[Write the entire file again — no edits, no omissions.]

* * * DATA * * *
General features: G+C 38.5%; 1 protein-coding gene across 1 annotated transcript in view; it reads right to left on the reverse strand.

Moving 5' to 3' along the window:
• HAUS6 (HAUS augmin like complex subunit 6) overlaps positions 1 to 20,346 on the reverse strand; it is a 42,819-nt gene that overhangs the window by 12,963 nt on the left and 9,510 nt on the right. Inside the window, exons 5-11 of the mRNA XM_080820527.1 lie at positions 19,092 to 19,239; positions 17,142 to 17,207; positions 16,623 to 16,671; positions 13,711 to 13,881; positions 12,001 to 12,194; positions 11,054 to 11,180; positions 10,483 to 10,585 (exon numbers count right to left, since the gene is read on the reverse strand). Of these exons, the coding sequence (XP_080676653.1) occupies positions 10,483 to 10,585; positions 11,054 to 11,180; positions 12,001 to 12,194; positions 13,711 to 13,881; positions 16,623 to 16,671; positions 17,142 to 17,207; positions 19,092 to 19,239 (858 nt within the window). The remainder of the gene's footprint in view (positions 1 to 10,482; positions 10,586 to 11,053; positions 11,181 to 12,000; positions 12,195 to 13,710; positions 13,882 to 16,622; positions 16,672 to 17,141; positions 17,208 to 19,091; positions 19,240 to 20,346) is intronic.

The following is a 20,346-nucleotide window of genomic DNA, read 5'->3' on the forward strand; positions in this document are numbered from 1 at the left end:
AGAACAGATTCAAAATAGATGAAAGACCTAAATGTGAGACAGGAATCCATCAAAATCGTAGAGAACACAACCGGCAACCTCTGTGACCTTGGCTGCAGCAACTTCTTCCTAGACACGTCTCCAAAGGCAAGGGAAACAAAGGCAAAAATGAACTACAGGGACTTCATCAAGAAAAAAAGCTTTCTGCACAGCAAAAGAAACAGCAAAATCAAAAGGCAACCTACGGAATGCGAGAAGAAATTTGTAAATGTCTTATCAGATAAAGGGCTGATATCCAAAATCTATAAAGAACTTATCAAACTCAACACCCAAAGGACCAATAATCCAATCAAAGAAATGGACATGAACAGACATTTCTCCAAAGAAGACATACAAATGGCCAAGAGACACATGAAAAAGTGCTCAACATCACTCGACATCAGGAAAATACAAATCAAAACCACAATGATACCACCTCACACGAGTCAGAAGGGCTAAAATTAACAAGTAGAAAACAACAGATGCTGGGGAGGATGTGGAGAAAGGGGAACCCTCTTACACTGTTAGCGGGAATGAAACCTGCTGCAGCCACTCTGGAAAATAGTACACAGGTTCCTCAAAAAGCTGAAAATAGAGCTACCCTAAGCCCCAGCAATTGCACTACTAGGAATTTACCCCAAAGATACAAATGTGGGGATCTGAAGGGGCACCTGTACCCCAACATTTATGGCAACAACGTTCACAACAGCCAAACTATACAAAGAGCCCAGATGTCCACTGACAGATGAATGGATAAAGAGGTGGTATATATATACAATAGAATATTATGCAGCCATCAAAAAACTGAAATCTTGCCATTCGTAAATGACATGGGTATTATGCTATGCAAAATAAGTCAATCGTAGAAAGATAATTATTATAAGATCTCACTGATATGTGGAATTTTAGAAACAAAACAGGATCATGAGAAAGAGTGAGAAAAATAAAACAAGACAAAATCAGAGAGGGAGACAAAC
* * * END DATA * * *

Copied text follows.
General features: G+C 38.5%; 1 protein-coding gene across 1 annotated transcript in view; it reads right to left on the reverse strand.

Moving 5' to 3' along the window:
• HAUS6 (HAUS augmin like complex subunit 6) overlaps positions 1 to 20,346 on the reverse strand; it is a 42,819-nt gene that overhangs the window by 12,963 nt on the left and 9,510 nt on the right. Inside the window, exons 5-11 of the mRNA XM_080820527.1 lie at positions 19,092 to 19,239; positions 17,142 to 17,207; positions 16,623 to 16,671; positions 13,711 to 13,881; positions 12,001 to 12,194; positions 11,054 to 11,180; positions 10,483 to 10,585 (exon numbers count right to left, since the gene is read on the reverse strand). Of these exons, the coding sequence (XP_080676653.1) occupies positions 10,483 to 10,585; positions 11,054 to 11,180; positions 12,001 to 12,194; positions 13,711 to 13,881; positions 16,623 to 16,671; positions 17,142 to 17,207; positions 19,092 to 19,239 (858 nt within the window). The remainder of the gene's footprint in view (positions 1 to 10,482; positions 10,586 to 11,053; positions 11,181 to 12,000; positions 12,195 to 13,710; positions 13,882 to 16,622; positions 16,672 to 17,141; positions 17,208 to 19,091; positions 19,240 to 20,346) is intronic.

The following is a 20,346-nucleotide window of genomic DNA, read 5'->3' on the forward strand; positions in this document are numbered from 1 at the left end:
AGAACAGATTCAAAATAGATGAAAGACCTAAATGTGAGACAGGAATCCATCAAAATCGTAGAGAACACAACCGGCAACCTCTGTGACCTTGGCTGCAGCAACTTCTTCCTAGACACGTCTCCAAAGGCAAGGGAAACAAAGGCAAAAATGAACTACAGGGACTTCATCAAGAAAAAAAGCTTTCTGCACAGCAAAAGAAACAGCAAAATCAAAAGGCAACCTACGGAATGCGAGAAGAAATTTGTAAATGTCTTATCAGATAAAGGGCTGATATCCAAAATCTATAAAGAACTTATCAAACTCAACACCCAAAGGACCAATAATCCAATCAAAGAAATGGACATGAACAGACATTTCTCCAAAGAAGACATACAAATGGCCAAGAGACACATGAAAAAGTGCTCAACATCACTCGACATCAGGAAAATACAAATCAAAACCACAATGATACCACCTCACACGAGTCAGAAGGGCTAAAATTAACAAGTAGAAAACAACAGATGCTGGGGAGGATGTGGAGAAAGGGGAACCCTCTTACACTGTTAGCGGGAATGAAACCTGCTGCAGCCACTCTGGAAAATAGTACACAGGTTCCTCAAAAAGCTGAAAATAGAGCTACCCTAAGCCCCAGCAATTGCACTACTAGGAATTTACCCCAAAGATACAAATGTGGGGATCTGAAGGGGCACCTGTACCCCAACATTTATGGCAACAACGTTCACAACAGCCAAACTATACAAAGAGCCCAGATGTCCACTGACAGATGAATGGATAAAGAGGTGGTATATATATACAATAGAATATTATGCAGCCATCAAAAAACTGAAATCTTGCCATTCGTAAATGACATGGGTATTATGCTATGCAAAATAAGTCAATCGTAGAAAGATAATTATTATAAGATCTCACTGATATGTGGAATTTTAGAAACAAAACAGGATCATGAGAAAGAGTGAGAAAAATAAAACAAGACAAAATCAGAGAGGGAGACAAAC